Characters[ edit ] William "Willy" Loman: He is 63 years old and unstable, insecure, and self-deluded. Willy tends to re-imagine events from the past as if they were real.
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He has a lot of potential, but he also has a whopping case of self-deception paired with misguided life goals. A salesman for all of his career, Willy thinks the goal of life is to be well-liked and gain material success.
Willy is a rather insecure guy. He tries to make himself feel better by lying to himself and his family. In his world of delusion, Willy is a hugely successful salesman.
He disguises his profound anxiety and self-doubt with extreme arrogance. Periodically unable to maintain this image of strength, Willy despairs and pleads with successful people around him for guidance and support. Despite his efforts, it becomes clear that Willy Loman is not popular, well-liked, or even good at his job.
In fact, he never was. In all likelihood, he never will be. Now an older man, Willy can no longer drive competently, pay his bills, or sell anything.
He has deceived himself his entire life and tries to live vicariously through his unwilling son, Biff. Choosing to alienate his son rather than face reality, and tormented by his failures, Willy spirals downward.
Part of this "downward spiral" we keep talking about has to do with Willy losing a grip on reality and on time. Because his life, by his standards, sucks, Willy escapes into the past and also conveniently gives us, the reader or audience, the background information we need. Miller makes sure we are able to understand these reasons for why Willy has the affair.
Because we understand the psychology behind his affair. He is simply trying to escape.
As we all know, Willy kills himself. Well, he was clearly still harboring misguided hopes about success for Biff. It seems Willy would rather kill himself than accept the fact that really, honestly, all his son wants is some shirtless sweaty time in Midwestern haystacks.
The point is, Willy is still deluded when he kills himself. That final delusion is almost worse than his death itself. Willy was always in pursuit of being the perfect salesman, and before he kills himself he expresses a wish to die "the death of a salesman.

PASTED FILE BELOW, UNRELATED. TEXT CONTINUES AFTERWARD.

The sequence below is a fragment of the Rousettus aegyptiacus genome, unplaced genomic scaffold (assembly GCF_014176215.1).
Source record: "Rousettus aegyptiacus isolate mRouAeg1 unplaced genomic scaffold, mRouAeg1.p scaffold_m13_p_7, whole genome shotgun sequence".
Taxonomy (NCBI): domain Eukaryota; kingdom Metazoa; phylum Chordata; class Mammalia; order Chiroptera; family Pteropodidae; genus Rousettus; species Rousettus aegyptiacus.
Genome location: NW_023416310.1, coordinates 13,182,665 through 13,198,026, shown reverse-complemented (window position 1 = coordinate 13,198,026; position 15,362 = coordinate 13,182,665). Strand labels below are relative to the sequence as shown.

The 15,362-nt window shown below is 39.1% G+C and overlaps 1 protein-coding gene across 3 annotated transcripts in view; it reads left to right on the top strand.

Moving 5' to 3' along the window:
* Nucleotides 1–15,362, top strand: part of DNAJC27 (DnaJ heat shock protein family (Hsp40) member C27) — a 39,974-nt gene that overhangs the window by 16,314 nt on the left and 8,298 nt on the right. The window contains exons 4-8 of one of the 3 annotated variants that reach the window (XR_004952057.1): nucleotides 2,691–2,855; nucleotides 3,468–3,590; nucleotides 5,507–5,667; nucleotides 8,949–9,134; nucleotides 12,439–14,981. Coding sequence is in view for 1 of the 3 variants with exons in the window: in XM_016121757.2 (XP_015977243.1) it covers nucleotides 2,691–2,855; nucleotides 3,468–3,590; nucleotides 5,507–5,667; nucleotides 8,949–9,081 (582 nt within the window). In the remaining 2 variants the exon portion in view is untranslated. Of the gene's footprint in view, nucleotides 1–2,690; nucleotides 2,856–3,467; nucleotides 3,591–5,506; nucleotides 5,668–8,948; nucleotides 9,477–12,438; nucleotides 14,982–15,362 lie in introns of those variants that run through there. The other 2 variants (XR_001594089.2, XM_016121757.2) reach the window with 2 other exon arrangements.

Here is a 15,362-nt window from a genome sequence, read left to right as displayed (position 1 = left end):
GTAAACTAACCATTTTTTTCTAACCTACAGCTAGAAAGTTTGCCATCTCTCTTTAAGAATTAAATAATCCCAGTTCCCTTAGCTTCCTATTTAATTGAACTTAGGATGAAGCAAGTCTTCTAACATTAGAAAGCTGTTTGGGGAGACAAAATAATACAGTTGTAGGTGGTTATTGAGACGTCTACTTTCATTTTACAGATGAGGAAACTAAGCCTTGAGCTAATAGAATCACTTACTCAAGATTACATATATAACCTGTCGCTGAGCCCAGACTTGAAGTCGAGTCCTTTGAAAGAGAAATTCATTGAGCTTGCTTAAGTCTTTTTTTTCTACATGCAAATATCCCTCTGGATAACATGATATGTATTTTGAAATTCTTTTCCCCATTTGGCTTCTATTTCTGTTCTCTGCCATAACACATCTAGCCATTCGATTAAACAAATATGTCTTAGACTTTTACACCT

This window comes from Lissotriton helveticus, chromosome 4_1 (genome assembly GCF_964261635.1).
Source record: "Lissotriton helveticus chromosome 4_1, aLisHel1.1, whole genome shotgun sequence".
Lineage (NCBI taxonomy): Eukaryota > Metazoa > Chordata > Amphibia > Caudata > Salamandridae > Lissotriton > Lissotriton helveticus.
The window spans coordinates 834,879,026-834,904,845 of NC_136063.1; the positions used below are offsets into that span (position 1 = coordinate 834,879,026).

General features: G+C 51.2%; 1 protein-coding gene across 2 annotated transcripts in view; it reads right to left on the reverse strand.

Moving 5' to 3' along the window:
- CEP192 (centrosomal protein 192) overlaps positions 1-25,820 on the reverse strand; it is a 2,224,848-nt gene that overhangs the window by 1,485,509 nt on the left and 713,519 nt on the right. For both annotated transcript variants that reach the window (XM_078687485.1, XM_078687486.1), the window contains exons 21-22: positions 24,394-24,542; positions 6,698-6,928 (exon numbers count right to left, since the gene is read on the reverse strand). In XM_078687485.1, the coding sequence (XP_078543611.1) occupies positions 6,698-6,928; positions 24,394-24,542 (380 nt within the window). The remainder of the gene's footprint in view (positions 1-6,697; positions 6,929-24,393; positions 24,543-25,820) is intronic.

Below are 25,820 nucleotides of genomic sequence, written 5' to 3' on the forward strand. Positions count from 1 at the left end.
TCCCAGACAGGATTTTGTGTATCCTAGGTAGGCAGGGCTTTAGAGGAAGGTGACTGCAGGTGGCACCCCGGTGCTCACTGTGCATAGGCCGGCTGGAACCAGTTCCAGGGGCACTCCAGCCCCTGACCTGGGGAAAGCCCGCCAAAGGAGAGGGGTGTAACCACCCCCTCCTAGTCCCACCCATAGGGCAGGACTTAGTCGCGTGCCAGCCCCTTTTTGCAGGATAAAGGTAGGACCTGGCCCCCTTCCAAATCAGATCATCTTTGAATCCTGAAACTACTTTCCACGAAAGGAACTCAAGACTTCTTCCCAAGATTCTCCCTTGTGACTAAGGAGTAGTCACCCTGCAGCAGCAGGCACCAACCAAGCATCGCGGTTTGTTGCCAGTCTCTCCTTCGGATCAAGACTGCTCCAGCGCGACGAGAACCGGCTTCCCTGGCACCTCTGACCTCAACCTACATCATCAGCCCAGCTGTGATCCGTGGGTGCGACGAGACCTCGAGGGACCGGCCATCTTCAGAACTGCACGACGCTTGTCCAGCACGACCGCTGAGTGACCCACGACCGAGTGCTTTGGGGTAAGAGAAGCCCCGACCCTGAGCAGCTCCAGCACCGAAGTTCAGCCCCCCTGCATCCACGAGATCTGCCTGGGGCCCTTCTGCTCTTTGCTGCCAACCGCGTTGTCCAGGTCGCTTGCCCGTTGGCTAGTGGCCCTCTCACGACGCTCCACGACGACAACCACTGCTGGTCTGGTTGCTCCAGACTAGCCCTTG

To answer that, we have to ask ourselves just what does it mean to be a salesman in this play? Part of being a salesman is about selling yourself. If you got to know him, it would probably seem even less likely. Still, Willy Loman is often thought of as a hero.
The ancient Greeks were the first to write about these doomed souls. But how is slouchy old Willy Loman in any way similar to the heroes of Greek tragedy? Well, dear Shmoopsters, they share a little thing the Greeks liked to call hamartia. You could say that the idea of hamartia is seen in Willy through his delusional personality.
Anagnorisis According to Aristotle, tragic heroes also have a moment of recognition, or anagnorisis.Death of a Salesman takes place primarily within the confined landscape of the Lomans’ home. This narrow, and increasingly narrowing setting is contrasted with the vastness of the American We (Click the setting infographic to download.) Most of the action is set in Willy Loman's home and yard.
Analysis of the central character in Death of a Salesman. Explore Willy Loman's childhood, his affair, and his relationships. Playwright Arthur Miller wants to portray Willy Loman as the Common Man.
This notion contrasts much of Greek theater which sought to tell tragic stories of "great" men. Throughout the play, Willy mentions his. CRITICAL ANALYSIS-DEATH OF A SALESMAN -ARTHUR MILLER Arthur Miller (Oct Feb ) was, in all probability, one of the greatest playwrights of contemporary history He is also one of the greatest critics of contemporary American society, as his works often tend to portray American middlemen as heroes, bitterly and futilely fighting against the entire system of what “Americanism” is, .
Essay The Death Of A Salesman By Arthur Miller. In some sense, Willy Loman of The Death of a Salesman by Arthur Miller is the epitome of the new tragic hero, an everyman who represents the typical despair of a group of people.
In Death of a Salesman, Arthur Miller takes on a similar task, providing commentary on what the American Dream is through Willy Loman and his family. We will write a custom essay sample on Death of A Salesman: American Dream. "Death of a Salesman " is a non-linear play. It interweaves the protagonist Willy Loman's present (the late s) with his memories of a happier past.
Because of Willy's frail mind, the old salesman sometimes doesn't know if he is living in the realm of today or yesterday.